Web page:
In a Wednesday video, State Superintendent of Public Schools Chris Reykdal said “anxiety is building” over the decision.

“The goal is reduce hospitalizations and loss of life. If that means keeping schools remote to start the year, please offer patience to your district because that’s what they will choose,” he said to parents in the video.

Reykdal warned that “it’s a very different world now” than at the start of the summer, when he called for a focus on in-person teaching.

“Districts are working really, really hard to talk to their communities, surveying parents and increasingly parents and staff are saying they don’t feel safe coming back,” he said.

But in Longview, a survey of parents last week found that of the 1,850 parents who answered the question “how likely are you to send your children to attend in person classes,” nearly 77% said very or somewhat likely, district spokesman Rick Parrish said.

Longview’s reopening plan will go to the school board for a vote and public comment on Aug. 10. District officials could not be reached for comment for this story late Friday.

And an early July survey of Kalama parents also found that 93% of families plan to have their students attend in-person classes if offered. But Superintendent Eric Nerison said “the world has changed since that survey,” with cases ballooning in Cowlitz County and the first three recorded deaths from COVID-19.

The district is still moving ahead with plans for all three scenarios – in person, hybrid and remote – Nerison said, including moving students in to the new, larger elementary school in October instead of after winter break.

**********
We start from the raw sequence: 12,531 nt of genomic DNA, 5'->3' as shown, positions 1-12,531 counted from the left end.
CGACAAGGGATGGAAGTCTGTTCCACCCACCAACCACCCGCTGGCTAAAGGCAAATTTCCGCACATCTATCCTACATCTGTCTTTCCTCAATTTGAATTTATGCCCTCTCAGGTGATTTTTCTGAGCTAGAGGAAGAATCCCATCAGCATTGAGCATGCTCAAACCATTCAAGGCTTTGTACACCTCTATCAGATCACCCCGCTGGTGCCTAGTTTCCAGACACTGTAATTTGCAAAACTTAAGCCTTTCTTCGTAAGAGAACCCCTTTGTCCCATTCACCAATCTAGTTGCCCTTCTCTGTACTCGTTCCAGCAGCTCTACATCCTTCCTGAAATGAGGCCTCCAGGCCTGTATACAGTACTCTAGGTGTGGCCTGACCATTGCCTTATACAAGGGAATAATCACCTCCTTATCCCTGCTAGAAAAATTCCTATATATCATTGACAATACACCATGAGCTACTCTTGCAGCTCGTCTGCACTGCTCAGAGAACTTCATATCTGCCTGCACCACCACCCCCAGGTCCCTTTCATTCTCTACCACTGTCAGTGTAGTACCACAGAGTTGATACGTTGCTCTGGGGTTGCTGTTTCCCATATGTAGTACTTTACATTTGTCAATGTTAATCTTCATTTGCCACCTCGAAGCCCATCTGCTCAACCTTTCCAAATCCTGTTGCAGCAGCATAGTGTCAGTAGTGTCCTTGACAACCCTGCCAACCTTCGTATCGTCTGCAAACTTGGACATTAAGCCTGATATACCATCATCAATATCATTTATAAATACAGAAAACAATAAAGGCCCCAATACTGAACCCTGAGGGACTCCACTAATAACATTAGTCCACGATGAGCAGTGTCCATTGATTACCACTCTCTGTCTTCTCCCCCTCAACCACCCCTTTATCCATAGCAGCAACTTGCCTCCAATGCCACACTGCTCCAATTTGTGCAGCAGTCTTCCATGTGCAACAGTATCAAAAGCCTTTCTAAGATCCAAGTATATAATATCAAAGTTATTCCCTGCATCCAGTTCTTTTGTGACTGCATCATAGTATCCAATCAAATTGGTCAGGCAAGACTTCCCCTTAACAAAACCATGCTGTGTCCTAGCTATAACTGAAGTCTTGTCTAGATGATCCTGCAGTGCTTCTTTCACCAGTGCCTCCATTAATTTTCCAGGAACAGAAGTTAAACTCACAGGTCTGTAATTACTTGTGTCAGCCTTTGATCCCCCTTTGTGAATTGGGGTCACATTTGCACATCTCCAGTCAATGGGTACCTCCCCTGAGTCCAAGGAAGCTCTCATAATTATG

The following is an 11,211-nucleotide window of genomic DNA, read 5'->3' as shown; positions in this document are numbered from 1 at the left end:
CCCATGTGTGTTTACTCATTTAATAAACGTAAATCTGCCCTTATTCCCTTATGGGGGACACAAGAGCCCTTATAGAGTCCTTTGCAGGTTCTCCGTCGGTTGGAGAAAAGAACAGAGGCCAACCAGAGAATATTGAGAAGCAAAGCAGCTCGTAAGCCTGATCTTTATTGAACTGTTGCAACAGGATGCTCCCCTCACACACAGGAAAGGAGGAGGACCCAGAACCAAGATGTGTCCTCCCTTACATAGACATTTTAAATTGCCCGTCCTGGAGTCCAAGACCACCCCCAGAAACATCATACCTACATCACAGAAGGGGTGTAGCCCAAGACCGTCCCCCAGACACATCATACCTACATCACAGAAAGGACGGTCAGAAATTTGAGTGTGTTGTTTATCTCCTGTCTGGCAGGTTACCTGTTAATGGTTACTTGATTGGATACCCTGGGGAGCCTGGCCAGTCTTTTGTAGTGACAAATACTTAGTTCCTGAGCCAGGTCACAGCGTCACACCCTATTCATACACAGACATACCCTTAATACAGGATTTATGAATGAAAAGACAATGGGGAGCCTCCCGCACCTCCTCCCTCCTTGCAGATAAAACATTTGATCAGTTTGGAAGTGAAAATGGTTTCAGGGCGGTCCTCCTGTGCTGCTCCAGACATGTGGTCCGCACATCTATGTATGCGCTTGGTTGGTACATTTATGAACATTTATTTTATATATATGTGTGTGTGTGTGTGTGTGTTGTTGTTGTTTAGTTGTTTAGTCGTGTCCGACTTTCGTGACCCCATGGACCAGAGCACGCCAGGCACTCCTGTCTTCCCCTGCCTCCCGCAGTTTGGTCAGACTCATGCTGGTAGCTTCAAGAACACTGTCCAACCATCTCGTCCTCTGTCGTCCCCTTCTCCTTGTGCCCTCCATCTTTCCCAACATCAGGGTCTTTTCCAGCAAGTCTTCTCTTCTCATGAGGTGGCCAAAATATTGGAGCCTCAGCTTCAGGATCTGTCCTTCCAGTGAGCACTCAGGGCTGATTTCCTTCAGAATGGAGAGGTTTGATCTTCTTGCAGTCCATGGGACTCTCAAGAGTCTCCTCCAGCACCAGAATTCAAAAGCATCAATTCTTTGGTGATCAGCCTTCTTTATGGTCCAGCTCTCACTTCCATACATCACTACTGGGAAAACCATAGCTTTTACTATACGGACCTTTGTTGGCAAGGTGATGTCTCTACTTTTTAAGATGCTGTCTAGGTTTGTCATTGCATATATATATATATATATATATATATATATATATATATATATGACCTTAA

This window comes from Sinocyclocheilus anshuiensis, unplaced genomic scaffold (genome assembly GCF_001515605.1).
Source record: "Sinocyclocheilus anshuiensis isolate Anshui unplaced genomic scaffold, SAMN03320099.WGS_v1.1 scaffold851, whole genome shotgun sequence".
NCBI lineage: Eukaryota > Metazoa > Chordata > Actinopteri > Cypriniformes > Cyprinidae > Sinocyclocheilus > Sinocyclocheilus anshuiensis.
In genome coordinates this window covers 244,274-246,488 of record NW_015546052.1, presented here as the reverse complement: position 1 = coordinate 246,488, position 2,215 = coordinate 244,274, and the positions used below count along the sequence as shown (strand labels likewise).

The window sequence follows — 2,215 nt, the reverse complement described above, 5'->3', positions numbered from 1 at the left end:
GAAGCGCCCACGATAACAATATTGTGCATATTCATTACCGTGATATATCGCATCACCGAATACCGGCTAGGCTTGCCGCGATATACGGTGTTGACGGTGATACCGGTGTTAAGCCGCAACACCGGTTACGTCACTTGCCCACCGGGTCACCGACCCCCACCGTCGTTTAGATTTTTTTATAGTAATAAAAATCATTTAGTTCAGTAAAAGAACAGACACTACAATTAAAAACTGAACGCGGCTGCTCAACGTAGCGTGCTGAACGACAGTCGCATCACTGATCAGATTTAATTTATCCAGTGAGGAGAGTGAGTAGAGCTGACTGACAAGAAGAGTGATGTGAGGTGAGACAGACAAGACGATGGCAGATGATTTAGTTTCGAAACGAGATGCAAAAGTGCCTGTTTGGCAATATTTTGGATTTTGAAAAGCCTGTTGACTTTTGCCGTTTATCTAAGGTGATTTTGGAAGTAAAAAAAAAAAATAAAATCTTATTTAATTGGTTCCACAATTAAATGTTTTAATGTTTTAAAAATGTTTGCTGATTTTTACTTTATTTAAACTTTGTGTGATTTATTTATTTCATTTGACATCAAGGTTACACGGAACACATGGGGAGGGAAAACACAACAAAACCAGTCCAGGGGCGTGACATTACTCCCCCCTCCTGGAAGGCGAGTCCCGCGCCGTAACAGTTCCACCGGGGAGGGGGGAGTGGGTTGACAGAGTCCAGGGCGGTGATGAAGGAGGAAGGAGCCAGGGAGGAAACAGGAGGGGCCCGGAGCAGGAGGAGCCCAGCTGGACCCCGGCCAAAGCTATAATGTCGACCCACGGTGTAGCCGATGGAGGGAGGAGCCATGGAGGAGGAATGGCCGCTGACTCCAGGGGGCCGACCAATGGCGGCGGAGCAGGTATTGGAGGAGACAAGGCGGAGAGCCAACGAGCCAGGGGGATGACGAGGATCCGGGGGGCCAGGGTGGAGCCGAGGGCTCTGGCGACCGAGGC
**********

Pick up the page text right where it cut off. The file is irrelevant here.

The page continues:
He said the change won’t drive up the cost of the building, because the construction timeline is relatively unchanged. The winter break move-in date had been chosen to reduce the disruption of moving students in the middle of the year, but Nerison said the year was already going to be disrupted by COVID-19 changes.

“We believe it’s a small price to pay to get kids into that building sooner,” he said.

Kelso’s reopening task force meets again on Aug. 6 to review current conditions and finalize the reopening plan, which will go to the school board Aug. 10, Kelso spokeswoman Michele Nerland said. Parents have also been sent another survey to gauge how they prefer to see the school year start after earlier surveys showed support for returning to school, she said.

And Superintendent Mary Beth Tack said the situation remains fluid.

“With the past several press conferences from key state officials, full remote learning for all continues to be a strong possibility for Washington students for fall reopening,” Tack said in July letter to parents.

LEA President Forsman said educators hear and appreciate the concerns parents have about remote learning, and said the best way to get back into school was for everybody to practice social distancing and wear masks.

“As educators, we love our jobs and our students and we badly want to get back into the buildings, but not at the cost at putting our students and families at greater risk,” he said.